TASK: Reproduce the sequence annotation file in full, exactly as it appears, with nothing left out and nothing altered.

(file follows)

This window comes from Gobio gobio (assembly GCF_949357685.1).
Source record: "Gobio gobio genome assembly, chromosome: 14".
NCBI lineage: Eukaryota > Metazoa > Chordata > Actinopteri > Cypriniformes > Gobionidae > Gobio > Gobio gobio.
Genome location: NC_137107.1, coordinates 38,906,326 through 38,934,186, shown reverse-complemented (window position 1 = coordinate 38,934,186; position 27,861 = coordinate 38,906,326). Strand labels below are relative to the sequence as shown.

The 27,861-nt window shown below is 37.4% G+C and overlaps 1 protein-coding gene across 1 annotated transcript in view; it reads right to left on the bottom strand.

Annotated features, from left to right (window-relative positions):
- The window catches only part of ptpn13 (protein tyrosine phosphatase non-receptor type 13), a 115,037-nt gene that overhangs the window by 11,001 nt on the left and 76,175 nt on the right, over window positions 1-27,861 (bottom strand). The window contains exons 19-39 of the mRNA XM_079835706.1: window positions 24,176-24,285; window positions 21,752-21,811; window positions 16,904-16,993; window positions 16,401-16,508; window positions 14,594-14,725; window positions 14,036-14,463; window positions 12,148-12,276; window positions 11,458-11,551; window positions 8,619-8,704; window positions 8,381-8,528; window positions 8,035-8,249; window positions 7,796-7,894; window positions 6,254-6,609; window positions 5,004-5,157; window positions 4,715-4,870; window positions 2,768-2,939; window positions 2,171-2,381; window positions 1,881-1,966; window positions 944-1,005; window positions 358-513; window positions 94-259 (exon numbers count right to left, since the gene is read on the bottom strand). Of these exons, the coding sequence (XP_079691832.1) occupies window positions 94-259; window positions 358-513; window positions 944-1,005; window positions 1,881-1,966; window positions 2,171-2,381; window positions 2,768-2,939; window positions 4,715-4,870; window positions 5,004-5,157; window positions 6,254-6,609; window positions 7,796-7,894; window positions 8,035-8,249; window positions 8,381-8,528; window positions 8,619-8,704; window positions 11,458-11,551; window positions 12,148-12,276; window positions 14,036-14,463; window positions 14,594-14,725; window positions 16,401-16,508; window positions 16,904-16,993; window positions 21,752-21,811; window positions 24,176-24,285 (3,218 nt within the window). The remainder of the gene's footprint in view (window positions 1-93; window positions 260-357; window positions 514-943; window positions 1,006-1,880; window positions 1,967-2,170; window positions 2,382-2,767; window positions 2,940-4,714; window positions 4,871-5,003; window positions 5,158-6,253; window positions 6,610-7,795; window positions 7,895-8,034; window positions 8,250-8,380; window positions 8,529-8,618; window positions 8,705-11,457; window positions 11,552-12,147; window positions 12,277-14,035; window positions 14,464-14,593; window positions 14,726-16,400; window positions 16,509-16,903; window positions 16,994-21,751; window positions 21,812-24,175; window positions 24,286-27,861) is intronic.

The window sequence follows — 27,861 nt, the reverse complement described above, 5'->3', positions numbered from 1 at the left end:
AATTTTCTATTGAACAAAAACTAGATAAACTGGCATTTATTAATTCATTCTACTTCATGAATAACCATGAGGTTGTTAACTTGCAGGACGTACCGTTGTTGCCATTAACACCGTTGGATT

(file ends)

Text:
This window comes from Gobio gobio (assembly GCF_949357685.1).
Source record: "Gobio gobio genome assembly, chromosome: 14".
NCBI lineage: Eukaryota > Metazoa > Chordata > Actinopteri > Cypriniformes > Gobionidae > Gobio > Gobio gobio.
Genome location: NC_137107.1, coordinates 38,906,326 through 38,934,186, shown reverse-complemented (window position 1 = coordinate 38,934,186; position 27,861 = coordinate 38,906,326). Strand labels below are relative to the sequence as shown.

The 27,861-nt window shown below is 37.4% G+C and overlaps 1 protein-coding gene across 1 annotated transcript in view; it reads right to left on the bottom strand.

Annotated features, from left to right (window-relative positions):
- The window catches only part of ptpn13 (protein tyrosine phosphatase non-receptor type 13), a 115,037-nt gene that overhangs the window by 11,001 nt on the left and 76,175 nt on the right, over window positions 1-27,861 (bottom strand). The window contains exons 19-39 of the mRNA XM_079835706.1: window positions 24,176-24,285; window positions 21,752-21,811; window positions 16,904-16,993; window positions 16,401-16,508; window positions 14,594-14,725; window positions 14,036-14,463; window positions 12,148-12,276; window positions 11,458-11,551; window positions 8,619-8,704; window positions 8,381-8,528; window positions 8,035-8,249; window positions 7,796-7,894; window positions 6,254-6,609; window positions 5,004-5,157; window positions 4,715-4,870; window positions 2,768-2,939; window positions 2,171-2,381; window positions 1,881-1,966; window positions 944-1,005; window positions 358-513; window positions 94-259 (exon numbers count right to left, since the gene is read on the bottom strand). Of these exons, the coding sequence (XP_079691832.1) occupies window positions 94-259; window positions 358-513; window positions 944-1,005; window positions 1,881-1,966; window positions 2,171-2,381; window positions 2,768-2,939; window positions 4,715-4,870; window positions 5,004-5,157; window positions 6,254-6,609; window positions 7,796-7,894; window positions 8,035-8,249; window positions 8,381-8,528; window positions 8,619-8,704; window positions 11,458-11,551; window positions 12,148-12,276; window positions 14,036-14,463; window positions 14,594-14,725; window positions 16,401-16,508; window positions 16,904-16,993; window positions 21,752-21,811; window positions 24,176-24,285 (3,218 nt within the window). The remainder of the gene's footprint in view (window positions 1-93; window positions 260-357; window positions 514-943; window positions 1,006-1,880; window positions 1,967-2,170; window positions 2,382-2,767; window positions 2,940-4,714; window positions 4,871-5,003; window positions 5,158-6,253; window positions 6,610-7,795; window positions 7,895-8,034; window positions 8,250-8,380; window positions 8,529-8,618; window positions 8,705-11,457; window positions 11,552-12,147; window positions 12,277-14,035; window positions 14,464-14,593; window positions 14,726-16,400; window positions 16,509-16,903; window positions 16,994-21,751; window positions 21,812-24,175; window positions 24,286-27,861) is intronic.

The window sequence follows — 27,861 nt, the reverse complement described above, 5'->3', positions numbered from 1 at the left end:
AATTTTCTATTGAACAAAAACTAGATAAACTGGCATTTATTAATTCATTCTACTTCATGAATAACCATGAGGTTGTTAACTTGCAGGACGTACCGTTGTTGCCATTAACACCGTTGGATT